Sony Alpha A300 Brief Review


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  • 10.2 Megapixels
  • Sony/Minolta bayonet lens mount
  • 18-70mm f3.5-5.6 lens included with kit
  • Quick AF Live View system
  • JPEG, RAW file formats
  • In-body Image Stabilization
  • Auto and manual focus
  • Auto and manual exposure
  • ISO 100-3200
  • 2.7-inch tilting LCD display
  • CompactFlash memory storage
  • Proprietary Lithium-ion battery
  • Release Date: 2008-04-27
  • Final Grade: 0 0.0 Star Rating: Recommended

Sony Alpha A300
10.2 Megapixels; Sony/Minolta bayonet lens mount; 18-70mm f3.5-5.6 lens included with kit; Quick AF Live View system; JPEG, RAW file formats; In-body Image Stabilization; Auto and manual focus; Auto and manual exposure; ISO 100-3200; 2.7-inch tilting LCD display; CompactFlash memory storage; Proprietary Lithium-ion battery
By , Last updated on: 9/29/2014

The Alpha A300 represents Sony's next step forward into the consumer digital SLR market, and it marches right alongside its brother Alpha A350. The A300's 10.2-megapixel sensor pales sligtly in comparison to the A350's 14.2 (though both use the same size chip), but otherwise the cameras are nearly identical. The big news here is the implementation of a Quick AF Live View system, which allows users to frame shots using the tilting 2.7-inch LCD screen. Otherwise the camera is pretty much par for the course when it comes to consumer dSLRs, offering now-standard features like a dust-shake system and in-body image stabilization. The body accepts all Sony and Minolta A-type bayonet mount lenses, and so is a great first dSLR for someone who has access to an older Minolta film camera.

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Sony Reviews

Sony has been at the forefront of the market for consumer electronics for the past 30 years by offering innovative imaging products in response to changes in the market. Sony has made cameras that are ideal for casual users, hobbyists, and professional photographers through their dedication to implementing the most current technology with a sleek and minimal style, resulting in an end result of the highest quality.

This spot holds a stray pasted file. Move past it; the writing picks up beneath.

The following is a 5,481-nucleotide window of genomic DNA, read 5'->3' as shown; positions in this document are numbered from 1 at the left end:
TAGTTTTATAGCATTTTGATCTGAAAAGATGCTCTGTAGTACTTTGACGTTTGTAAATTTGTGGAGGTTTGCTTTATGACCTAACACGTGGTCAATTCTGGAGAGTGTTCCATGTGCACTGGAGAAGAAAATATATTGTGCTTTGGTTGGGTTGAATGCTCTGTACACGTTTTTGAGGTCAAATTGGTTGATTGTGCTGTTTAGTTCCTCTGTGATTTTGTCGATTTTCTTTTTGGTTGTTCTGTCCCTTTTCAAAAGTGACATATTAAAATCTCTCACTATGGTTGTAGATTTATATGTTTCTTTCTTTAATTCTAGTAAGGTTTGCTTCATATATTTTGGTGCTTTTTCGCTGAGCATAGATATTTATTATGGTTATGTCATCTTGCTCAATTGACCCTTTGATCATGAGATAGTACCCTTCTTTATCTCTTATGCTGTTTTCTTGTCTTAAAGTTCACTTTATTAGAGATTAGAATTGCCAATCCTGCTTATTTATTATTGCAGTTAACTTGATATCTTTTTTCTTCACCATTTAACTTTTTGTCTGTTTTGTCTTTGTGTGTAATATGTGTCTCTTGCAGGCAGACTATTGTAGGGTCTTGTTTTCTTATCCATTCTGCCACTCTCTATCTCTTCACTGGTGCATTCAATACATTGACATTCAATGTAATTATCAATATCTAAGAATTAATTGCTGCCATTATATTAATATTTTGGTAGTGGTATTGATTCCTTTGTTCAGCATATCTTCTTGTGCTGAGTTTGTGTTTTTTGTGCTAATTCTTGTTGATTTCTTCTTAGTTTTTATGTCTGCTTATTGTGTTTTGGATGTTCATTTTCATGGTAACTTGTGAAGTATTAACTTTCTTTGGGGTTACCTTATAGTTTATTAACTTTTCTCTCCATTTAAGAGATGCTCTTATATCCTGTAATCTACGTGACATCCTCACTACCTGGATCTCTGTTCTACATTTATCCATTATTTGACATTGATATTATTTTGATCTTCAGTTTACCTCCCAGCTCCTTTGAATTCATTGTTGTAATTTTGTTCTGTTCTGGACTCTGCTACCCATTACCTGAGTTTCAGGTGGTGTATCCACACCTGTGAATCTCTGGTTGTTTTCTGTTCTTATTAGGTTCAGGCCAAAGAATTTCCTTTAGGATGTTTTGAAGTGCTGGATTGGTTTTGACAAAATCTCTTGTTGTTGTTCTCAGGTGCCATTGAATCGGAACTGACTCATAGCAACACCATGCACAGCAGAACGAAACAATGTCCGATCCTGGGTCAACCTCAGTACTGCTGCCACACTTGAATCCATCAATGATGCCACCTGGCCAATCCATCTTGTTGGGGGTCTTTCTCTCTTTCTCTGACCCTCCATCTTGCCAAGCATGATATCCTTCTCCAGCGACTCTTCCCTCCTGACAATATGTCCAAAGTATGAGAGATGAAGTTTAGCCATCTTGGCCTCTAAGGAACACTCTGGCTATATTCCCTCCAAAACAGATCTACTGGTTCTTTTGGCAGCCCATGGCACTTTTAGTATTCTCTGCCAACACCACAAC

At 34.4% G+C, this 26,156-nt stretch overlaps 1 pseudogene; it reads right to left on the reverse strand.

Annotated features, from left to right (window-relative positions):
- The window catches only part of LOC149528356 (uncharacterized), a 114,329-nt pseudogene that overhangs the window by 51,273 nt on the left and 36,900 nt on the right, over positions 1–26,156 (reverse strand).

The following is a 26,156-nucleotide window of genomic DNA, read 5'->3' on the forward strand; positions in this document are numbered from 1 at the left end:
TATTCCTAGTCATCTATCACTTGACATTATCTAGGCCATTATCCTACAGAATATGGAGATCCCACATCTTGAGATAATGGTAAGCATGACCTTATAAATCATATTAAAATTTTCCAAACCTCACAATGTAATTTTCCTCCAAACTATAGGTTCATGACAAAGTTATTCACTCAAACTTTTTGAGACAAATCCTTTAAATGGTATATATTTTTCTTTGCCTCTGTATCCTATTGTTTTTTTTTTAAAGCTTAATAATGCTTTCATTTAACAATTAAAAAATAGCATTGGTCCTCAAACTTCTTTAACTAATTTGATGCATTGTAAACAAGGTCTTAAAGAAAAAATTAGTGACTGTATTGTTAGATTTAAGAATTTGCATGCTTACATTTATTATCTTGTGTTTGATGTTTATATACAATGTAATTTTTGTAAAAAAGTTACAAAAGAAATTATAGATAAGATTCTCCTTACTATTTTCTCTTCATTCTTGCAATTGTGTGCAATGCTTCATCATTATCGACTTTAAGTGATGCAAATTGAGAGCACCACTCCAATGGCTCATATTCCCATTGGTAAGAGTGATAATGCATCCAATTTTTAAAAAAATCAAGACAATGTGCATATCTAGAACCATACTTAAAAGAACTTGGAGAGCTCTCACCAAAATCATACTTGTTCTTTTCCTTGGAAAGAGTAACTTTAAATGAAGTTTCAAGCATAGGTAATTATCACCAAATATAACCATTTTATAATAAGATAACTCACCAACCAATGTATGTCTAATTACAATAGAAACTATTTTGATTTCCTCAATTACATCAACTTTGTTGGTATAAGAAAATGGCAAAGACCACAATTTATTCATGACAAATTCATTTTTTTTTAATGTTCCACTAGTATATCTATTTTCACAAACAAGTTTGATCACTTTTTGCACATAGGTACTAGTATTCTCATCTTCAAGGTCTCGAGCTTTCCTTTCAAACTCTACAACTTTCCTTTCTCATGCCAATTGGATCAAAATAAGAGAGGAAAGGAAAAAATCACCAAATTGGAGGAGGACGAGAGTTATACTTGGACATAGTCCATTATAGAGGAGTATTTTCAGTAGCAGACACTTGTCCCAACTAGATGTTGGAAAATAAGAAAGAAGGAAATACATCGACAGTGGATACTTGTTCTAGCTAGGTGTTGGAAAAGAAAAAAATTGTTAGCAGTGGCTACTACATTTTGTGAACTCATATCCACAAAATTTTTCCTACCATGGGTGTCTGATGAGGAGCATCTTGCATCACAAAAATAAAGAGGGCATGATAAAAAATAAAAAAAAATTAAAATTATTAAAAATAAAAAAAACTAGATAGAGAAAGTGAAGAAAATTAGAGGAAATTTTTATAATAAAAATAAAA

Sony was the first to put a full-frame sensor inside of a mirrorless camera, the A7 and A7R, and a little later, the A7S. While the first-of-its-kind cameras aren't without flaws, Sony executed their ideas fairly well and made some pretty solid cameras to start the new line.

Speaking of first-of-its kind, Sony also designed a “camera-without-a-camera,” the QX10 and QX100. These cameras have a sensor and lens, but no operating system—instead, consumers use their smartphone via wi-fi or NFC to operate the camera. While the cameras certainly have flaws (mainly in the slow response due to operating through wi-fi), we still have to applaud Sony for the way they've responded to the rise in smartphone photography (plus the cameras have actually sold remarkably well).

Sony has also been highly successful with the RX compact camera line that began with the RX100, a compact camera with a 1” sensor, excellent image quality and full manual modes. The camera has since seen some solid updates, and remains a good option. Sony also added the RX10, a camera with a 1” sensor but instead of focusing on compact size, adds a much bigger zoom.

While their focus is on more advanced models, it’s usually a pretty safe bet to pick up a Sony compact, even a budget priced one, and still get a lot of bang for your buck. We're also big fans of Sony's designs, making their cameras easy to use and adjust, like the HX400 that has an automatic sensor on the electronic viewfinder as well as a control ring around the lens.

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